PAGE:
Table 3. Avio 200 ICP-OES Instrumental Parameters.

Parameter Value
Nebulizer Meinhard® Glass Type K1 (Part No. N0777707)
Spray Chamber Glass Cyclonic Baffled (Part No. N0791352)
Sample Uptake Rate (mL/min) 0.80
RF Power (Watts) 1500
Nebulizer Gas (L/min) 0.70
Auxiliary Gas (L/min) 0.2
Plasma Gas (L/min) 8

Table 4. Method Parameters.

Element Wavelength (nm) Plasma View Integration Range (sec)
Al 308.215 Radial 0.1-2
Ba 233.527 Axial 0.1-5
Ca 317.993 Radial 0.1-2
Co 228.616 Axial 0.1-5
Cu 327.393 Axial 0.1-5
Fe 238.204 Radial 0.1-2
K 766.490 Radial 0.1-2
Mg 285.213 Radial 0.1-2
Mn 257.610 Radial 0.1-2
Na 589.592 Radial 0.1-2
Ni 231.604 Axial 0.1-5
P 178.221 Axial 0.1-5
S 181.975 Axial 0.1-5
V 292.464 Axial 0.1-5
Zn 206.200 Axial 0.1-5
Y (int std) 371.029 Radial 0.1-5
Y (int std) 371.029 Axial 0.1-5

Table 5. Calibration Standards.

Element Std 1 (mg/L) Std 2 (mg/L) Std 3 (mg/L) Std 4 (mg/L) Std 5 (mg/L)
Al 25 100 500
Ba 1 10 25
Ca 25 100 500
Co 1 10 25
Cu 1 10 25
Fe 25 100 500
K 25 100 500
Mg 25 100 500
Mn 1 10 25
Na 10 25 100
Ni 1 10 25
P 10 25 100
S 10 25 100
V 1 10 25
Zn 1 10 25

Analysis was performed using standard 2-point background correction without using other spectral correction formulas. Yttrium was included as an internal standard for all elements analyzed using a radial or axial plasma where appropriate.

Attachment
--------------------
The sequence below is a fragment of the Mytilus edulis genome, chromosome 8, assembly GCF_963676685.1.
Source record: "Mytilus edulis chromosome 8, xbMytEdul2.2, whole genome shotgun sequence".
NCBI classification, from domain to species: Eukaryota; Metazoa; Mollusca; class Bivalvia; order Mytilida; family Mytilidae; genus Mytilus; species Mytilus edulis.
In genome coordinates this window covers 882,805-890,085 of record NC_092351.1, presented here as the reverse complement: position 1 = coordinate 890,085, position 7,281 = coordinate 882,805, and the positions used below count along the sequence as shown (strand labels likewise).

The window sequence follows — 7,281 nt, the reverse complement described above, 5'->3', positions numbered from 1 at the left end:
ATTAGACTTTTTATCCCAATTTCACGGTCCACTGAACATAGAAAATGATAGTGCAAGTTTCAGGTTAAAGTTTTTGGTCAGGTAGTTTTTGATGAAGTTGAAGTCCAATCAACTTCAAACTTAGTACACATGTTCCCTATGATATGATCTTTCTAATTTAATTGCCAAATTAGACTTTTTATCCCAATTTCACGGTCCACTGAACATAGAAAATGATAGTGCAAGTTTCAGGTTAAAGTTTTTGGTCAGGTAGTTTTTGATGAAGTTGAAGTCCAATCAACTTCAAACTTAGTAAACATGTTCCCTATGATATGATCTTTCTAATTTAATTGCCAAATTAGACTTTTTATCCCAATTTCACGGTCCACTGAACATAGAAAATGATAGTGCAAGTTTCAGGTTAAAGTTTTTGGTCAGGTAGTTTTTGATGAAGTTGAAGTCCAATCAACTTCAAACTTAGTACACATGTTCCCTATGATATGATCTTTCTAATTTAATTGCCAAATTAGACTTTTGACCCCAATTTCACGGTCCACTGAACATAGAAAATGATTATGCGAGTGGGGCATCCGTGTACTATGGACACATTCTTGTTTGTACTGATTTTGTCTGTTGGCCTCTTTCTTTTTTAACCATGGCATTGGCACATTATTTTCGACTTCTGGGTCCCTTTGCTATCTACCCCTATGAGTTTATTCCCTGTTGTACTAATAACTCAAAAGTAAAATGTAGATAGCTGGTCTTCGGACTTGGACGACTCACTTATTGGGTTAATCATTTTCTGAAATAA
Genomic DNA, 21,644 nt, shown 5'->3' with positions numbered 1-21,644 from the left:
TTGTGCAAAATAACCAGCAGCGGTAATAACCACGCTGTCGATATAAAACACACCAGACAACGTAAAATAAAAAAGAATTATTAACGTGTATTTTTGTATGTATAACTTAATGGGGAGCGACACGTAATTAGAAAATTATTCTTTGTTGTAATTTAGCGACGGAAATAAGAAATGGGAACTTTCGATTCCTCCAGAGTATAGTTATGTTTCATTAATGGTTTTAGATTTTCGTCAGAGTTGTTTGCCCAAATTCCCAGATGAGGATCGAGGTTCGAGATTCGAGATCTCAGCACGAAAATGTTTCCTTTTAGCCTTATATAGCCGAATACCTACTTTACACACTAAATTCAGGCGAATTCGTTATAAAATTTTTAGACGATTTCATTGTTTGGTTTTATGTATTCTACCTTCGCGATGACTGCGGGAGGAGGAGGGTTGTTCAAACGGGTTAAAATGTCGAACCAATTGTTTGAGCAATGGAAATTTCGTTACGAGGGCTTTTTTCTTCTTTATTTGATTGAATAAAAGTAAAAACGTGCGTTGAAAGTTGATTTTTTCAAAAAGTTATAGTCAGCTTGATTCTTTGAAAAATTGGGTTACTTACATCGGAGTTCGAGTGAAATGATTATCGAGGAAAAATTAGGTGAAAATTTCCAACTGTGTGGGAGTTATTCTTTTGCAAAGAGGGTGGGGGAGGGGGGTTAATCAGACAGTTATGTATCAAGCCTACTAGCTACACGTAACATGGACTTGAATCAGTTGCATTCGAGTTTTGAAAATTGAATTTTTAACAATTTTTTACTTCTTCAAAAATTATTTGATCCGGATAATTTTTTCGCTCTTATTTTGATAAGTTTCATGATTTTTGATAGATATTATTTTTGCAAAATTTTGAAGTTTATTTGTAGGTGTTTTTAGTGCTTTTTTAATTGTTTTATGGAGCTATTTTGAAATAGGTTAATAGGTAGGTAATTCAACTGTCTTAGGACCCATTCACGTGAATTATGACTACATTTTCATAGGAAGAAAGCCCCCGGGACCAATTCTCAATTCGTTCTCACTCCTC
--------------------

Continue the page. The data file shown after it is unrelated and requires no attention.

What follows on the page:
The Avio 200 spectrometer provides a number of benefits from its unique capabilities by leveraging PerkinElmer’s proven track record of ICP performance. The patented Flat Plate™ plasma technology provides a robust plasma with zero maintenance and does not require cooling while using almost half the argon plasma gas of helical load-coil systems.

The complete sample introduction system and torch assembly are combined in a single cassette for simplicity of use and maintenance. The Avio’s Dual View capability allows automated radial or axial viewing, and with its outstanding optical resolution, provides a large linear dynamic range and better detection limits and stability. All instrument control, data processing, and sample analysis were done through PerkinElmer’s Syngistix™ software.

Results and Discussion

Table 6 shows the calibration results. The excellent correlation for the setting standards shows the precision and accuracy of the Avio 200 ICP-OES. The independent calibration verification (ICV) recoveries confirm the validity of the calibration and the accuracy of the creation of the standards.

Table 6. Calibration Results.

Element Correlation Coefficient ICV (% Recovery)
Al 0.99999 97
Ba 0.99999 98
Ca 0.99998 101
Co 0.99993 96
Cu 0.99988 96
Fe 0.99999 100
K 0.99992 97
Mg 0.99991 108
Mn 0.99999 102
Na 0.99985 96
Ni 0.99998 97
P 0.99986 98
S 0.99985 98
V 0.99995 99
Zn 0.99990 98

To verify the accuracy of the methodology, two certified reference material soil solutions were measured; their results are shown in Table 7. All concentrations are within 15% of the certified values for the two samples, confirming the accuracy of the method.